Students visit local sewer plant for ‘real world’ engineering experience
As part of his Introduction to Engineering Design class, Shenango professor collaborates with local industries in order for his students to witness actual projects and designs.
By: Liz Izenas
Penn State Shenango Assistant Teaching Professor of Engineering Dr. Matthew Caputo recently introduced his freshmen students to the “real world” of engineering with a tour of the city of Sharon’s Waste Water Treatment Plant.
The purpose of the trip was for the students to witness actual engineering projects and designs, with an emphasis on a real need and a proposed solution, in motion. Following their visit, the students were assigned to redesign, in three-dimensions, a particular component in the overall sewer treatment process.
Part of Caputo’s Introduction to Engineering Design class requirements is for his students to complete two engineering design projects. Through local collaboration, Caputo seeks external sponsorship for one of the projects he assigns each year. Last year, the Engineering Department at the Shenango campus partnered with the Joy Cone Company. The freshmen engineering students received a tour of the plant to get an idea of the manufacturing and packaging process. Afterwards, students were tasked with designing a new ice cream cone that met the specific standards of the pre-existing manufacturing process.
“Every year, I seek out local industries that are willing to sponsor our freshman engineering design projects,” said Caputo. “These projects provide our students with experience through actual engineering designs. I am very grateful for the support from our local industries. These resident companies play an instrumental role in the educational experiences our students receive.”
The tour of the Sharon Waste Water Treatment Plant was provided to the Shenango group by Guy Cunningham, authority manager. It began where most things related to engineering begin: at the drawing board, where Cunningham showed the students the two-dimensional drawings for the three-dimensional buildings on site.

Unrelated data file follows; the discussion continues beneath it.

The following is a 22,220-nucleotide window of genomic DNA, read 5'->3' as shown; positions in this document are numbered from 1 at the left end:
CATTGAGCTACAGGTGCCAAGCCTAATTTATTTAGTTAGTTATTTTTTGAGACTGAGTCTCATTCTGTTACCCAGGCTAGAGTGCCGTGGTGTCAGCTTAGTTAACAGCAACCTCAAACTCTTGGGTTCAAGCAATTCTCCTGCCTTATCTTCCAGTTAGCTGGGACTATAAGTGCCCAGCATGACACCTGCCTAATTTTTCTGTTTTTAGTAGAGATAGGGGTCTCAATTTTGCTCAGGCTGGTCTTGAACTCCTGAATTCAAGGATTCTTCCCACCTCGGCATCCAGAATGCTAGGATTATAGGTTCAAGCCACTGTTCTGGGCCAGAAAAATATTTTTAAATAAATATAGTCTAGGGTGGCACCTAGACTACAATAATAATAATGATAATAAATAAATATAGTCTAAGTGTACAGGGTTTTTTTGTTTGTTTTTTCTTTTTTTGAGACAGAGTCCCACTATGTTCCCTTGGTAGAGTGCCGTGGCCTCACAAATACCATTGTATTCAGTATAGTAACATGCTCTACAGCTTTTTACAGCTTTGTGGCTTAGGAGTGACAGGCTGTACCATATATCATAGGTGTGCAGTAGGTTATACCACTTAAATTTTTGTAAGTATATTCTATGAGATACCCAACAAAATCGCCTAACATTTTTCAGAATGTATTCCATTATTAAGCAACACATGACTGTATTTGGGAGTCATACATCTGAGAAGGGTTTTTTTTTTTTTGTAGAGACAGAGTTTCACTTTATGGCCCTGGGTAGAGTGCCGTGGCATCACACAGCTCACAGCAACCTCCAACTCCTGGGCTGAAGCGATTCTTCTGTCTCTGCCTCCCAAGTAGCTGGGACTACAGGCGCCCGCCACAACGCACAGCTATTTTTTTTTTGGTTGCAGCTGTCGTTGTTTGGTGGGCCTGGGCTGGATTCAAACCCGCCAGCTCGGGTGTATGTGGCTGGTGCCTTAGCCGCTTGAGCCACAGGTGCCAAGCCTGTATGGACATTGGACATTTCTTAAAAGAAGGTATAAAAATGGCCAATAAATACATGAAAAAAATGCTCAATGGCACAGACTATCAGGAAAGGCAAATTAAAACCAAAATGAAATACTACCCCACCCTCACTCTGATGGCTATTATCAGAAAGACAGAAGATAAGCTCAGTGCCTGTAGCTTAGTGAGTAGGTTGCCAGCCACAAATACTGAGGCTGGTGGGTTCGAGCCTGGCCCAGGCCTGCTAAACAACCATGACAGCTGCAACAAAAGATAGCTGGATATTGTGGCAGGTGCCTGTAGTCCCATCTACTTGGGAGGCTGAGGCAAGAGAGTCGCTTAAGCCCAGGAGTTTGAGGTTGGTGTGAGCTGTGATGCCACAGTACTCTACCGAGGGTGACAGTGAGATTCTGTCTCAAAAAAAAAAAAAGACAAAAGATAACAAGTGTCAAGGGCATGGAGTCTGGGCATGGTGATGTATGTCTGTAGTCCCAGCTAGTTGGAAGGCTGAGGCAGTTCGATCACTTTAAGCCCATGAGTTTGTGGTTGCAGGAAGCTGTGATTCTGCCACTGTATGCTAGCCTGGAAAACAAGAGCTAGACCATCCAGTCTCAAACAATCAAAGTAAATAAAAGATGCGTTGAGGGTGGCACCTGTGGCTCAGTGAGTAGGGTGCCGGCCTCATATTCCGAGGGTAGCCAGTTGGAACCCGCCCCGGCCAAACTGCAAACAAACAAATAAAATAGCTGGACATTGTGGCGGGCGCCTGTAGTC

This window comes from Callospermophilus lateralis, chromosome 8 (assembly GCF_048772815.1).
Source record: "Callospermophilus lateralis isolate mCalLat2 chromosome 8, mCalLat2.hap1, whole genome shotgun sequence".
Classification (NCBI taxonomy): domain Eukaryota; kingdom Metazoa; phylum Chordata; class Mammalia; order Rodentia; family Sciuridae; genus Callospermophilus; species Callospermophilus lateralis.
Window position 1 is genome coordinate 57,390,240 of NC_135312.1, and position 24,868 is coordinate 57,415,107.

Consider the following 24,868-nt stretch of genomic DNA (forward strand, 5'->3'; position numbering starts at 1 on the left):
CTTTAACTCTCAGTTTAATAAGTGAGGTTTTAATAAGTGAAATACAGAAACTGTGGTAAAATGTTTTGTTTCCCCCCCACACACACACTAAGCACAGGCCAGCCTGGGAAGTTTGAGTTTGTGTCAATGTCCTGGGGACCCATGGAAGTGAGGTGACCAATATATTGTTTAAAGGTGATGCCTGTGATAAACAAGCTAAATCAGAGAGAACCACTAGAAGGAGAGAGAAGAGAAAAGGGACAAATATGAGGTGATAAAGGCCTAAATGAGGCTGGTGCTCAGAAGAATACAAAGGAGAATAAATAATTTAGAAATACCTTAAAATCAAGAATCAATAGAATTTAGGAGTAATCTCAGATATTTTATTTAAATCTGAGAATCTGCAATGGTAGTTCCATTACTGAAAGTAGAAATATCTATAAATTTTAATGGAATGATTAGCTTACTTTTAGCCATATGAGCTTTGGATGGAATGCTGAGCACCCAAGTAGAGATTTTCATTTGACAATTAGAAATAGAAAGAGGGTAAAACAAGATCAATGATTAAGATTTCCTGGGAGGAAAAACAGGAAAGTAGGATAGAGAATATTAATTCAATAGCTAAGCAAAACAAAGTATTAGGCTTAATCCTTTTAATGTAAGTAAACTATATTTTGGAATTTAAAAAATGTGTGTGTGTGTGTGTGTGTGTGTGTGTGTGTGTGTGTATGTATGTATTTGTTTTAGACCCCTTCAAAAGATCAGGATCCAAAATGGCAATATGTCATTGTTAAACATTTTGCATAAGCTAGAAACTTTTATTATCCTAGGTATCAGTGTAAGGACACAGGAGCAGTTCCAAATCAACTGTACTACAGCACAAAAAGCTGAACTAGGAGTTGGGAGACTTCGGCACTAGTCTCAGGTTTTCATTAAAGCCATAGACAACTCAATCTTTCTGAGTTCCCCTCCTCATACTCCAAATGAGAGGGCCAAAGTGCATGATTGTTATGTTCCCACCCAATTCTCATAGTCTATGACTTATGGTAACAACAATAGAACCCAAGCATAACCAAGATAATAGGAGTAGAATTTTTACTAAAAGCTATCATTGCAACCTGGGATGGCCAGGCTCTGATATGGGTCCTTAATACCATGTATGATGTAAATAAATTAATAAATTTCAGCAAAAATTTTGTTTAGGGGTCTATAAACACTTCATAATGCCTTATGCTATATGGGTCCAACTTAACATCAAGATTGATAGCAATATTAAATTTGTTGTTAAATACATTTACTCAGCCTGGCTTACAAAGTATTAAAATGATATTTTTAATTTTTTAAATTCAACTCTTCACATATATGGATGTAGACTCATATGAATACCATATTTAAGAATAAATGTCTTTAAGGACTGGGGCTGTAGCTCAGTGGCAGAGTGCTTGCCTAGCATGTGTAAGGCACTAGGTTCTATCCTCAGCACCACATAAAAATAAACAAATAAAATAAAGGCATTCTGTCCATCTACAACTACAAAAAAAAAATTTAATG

“These two-dimensional drawings are heavily emphasized in the classroom,” said Caputo. “I’m glad our students were able to grasp the connection between paper representation and the physical objects.”
The tour continued as students got to see where the chemical analysis of the water is completed and then on to the plant where the group followed the treatment process from beginning to end.
“It was very informative, as well as interesting, to learn how wastewater is treated, how the equipment is used to treat it, and how it operates,” said Penn State Shenango student Daniel Foust from Lakeview, Pa.
In addition to getting to see how the Water Treatment Plant works, Foust, who is a first-year engineering student studying agricultural engineering, is fortunate to be an undergraduate research assistant working with Caputo.
“It is quite a unique opportunity for a freshman undergraduate student to be a part of a research project and to be compensated,” said Caputo. “The goal is to offer our students opportunities at Shenango that students could receive at University Park. Currently, our group is building a metallic powder bed 3D printer and collaborating with a university in New York on another project that involves 3D printing technology.”
For more information about Penn State’s Engineering program, contact Dr. Caputo at 724-983-2947.